And yet, he'll be remembered for being such a phenomenal pioneer in popular culture. With a voice that was distinctive and incredibly powerful. Get your fill of it over at NME which have some great isolated vocals that attest to how amazing that voice was lest we forget.
So PF (that's short for Pope Francis) has brought the Jubilee year to an end.
The press here in Italy are referring to it as being a pretty massive flop. They've labelled it as being the Low Cost Pilgrimage particularly because it failed to attract anywhere near the number of visitors the Vatican expected.
The City of Rome had high expectations for the event and its hospitality industry was at the ready to welcome to the tens of millions of visitors that the Vatican expected. That didn't happen though. Visitor numbers to Rome were pretty much identical to the year before.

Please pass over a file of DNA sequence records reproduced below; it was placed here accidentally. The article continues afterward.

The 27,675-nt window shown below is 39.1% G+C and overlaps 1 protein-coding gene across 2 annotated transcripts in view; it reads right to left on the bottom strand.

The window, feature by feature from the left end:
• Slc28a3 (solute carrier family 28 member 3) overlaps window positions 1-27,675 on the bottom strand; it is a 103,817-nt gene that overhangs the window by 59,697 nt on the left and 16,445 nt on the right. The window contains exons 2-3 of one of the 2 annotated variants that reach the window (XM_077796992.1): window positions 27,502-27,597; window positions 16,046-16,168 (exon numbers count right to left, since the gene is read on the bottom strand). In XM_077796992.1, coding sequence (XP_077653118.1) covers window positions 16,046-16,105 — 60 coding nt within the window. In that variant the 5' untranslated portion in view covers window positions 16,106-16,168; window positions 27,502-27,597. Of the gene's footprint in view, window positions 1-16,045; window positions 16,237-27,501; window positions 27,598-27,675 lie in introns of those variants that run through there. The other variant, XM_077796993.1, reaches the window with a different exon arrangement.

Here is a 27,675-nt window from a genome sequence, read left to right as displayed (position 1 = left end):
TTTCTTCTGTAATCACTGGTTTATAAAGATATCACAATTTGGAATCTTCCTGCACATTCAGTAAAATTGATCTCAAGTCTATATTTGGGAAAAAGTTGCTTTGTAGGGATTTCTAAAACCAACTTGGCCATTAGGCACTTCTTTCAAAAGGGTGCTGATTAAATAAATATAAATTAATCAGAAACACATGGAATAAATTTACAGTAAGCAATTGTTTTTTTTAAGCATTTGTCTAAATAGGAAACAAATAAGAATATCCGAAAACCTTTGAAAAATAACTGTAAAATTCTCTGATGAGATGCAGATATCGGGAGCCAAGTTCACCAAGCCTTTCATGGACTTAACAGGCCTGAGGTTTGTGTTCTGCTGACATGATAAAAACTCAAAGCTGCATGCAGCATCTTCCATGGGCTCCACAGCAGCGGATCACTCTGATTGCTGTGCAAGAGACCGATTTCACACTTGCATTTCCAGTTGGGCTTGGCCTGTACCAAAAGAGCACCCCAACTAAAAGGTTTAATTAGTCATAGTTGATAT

But a lot has happened in Rome between the Jubilee year beginning and ending. Notably, Rome's administration is now under Virginia Raggi and the populist political group Cinque Stelle [5 Star Movement], who, in addition to campaigning against the old guard, are trying to manage the city of Rome by applying a lot of really unpopular austerity measures.
Romans are up in arms about Raggi and the incompetence of the movement, and the political group is also not really making a lot of friends in high places.
In announcing the end of the Jubilee year, the Vatican spokesman, Monsignor Rino Fisichella, thanked a number of institutions including the region of Lazio for its support.
His exact words, as reported by the Repubblica Newspaper:
"un sincero ringraziamento va anche alla Regione Lazio per avere approntato un servizio di sanità e pronto soccorso all'altezza dell'evento"